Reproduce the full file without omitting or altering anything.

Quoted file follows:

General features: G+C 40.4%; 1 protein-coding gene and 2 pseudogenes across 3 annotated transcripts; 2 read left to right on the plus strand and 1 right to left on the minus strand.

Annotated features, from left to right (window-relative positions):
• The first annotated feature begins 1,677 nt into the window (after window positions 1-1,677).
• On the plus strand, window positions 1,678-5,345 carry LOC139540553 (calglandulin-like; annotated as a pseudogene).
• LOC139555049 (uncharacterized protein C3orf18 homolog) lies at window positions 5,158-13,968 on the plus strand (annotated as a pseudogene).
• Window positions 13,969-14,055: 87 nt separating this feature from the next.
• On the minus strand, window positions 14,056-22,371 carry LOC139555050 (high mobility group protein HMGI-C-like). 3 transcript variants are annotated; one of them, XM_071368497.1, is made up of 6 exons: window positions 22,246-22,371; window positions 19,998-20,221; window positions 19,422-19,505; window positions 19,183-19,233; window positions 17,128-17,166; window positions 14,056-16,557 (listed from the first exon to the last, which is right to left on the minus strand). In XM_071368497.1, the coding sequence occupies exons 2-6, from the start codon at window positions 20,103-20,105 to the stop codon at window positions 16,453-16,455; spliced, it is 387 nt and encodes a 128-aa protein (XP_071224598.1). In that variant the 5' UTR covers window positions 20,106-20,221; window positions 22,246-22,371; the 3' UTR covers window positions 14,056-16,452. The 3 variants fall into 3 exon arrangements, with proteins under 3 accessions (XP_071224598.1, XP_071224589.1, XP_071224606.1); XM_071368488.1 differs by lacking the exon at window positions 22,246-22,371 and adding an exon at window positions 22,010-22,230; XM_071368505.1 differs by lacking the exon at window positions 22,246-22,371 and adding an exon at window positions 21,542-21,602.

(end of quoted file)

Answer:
General features: G+C 40.4%; 1 protein-coding gene and 2 pseudogenes across 3 annotated transcripts; 2 read left to right on the plus strand and 1 right to left on the minus strand.

Annotated features, from left to right (window-relative positions):
• The first annotated feature begins 1,677 nt into the window (after window positions 1-1,677).
• On the plus strand, window positions 1,678-5,345 carry LOC139540553 (calglandulin-like; annotated as a pseudogene).
• LOC139555049 (uncharacterized protein C3orf18 homolog) lies at window positions 5,158-13,968 on the plus strand (annotated as a pseudogene).
• Window positions 13,969-14,055: 87 nt separating this feature from the next.
• On the minus strand, window positions 14,056-22,371 carry LOC139555050 (high mobility group protein HMGI-C-like). 3 transcript variants are annotated; one of them, XM_071368497.1, is made up of 6 exons: window positions 22,246-22,371; window positions 19,998-20,221; window positions 19,422-19,505; window positions 19,183-19,233; window positions 17,128-17,166; window positions 14,056-16,557 (listed from the first exon to the last, which is right to left on the minus strand). In XM_071368497.1, the coding sequence occupies exons 2-6, from the start codon at window positions 20,103-20,105 to the stop codon at window positions 16,453-16,455; spliced, it is 387 nt and encodes a 128-aa protein (XP_071224598.1). In that variant the 5' UTR covers window positions 20,106-20,221; window positions 22,246-22,371; the 3' UTR covers window positions 14,056-16,452. The 3 variants fall into 3 exon arrangements, with proteins under 3 accessions (XP_071224598.1, XP_071224589.1, XP_071224606.1); XM_071368488.1 differs by lacking the exon at window positions 22,246-22,371 and adding an exon at window positions 22,010-22,230; XM_071368505.1 differs by lacking the exon at window positions 22,246-22,371 and adding an exon at window positions 21,542-21,602.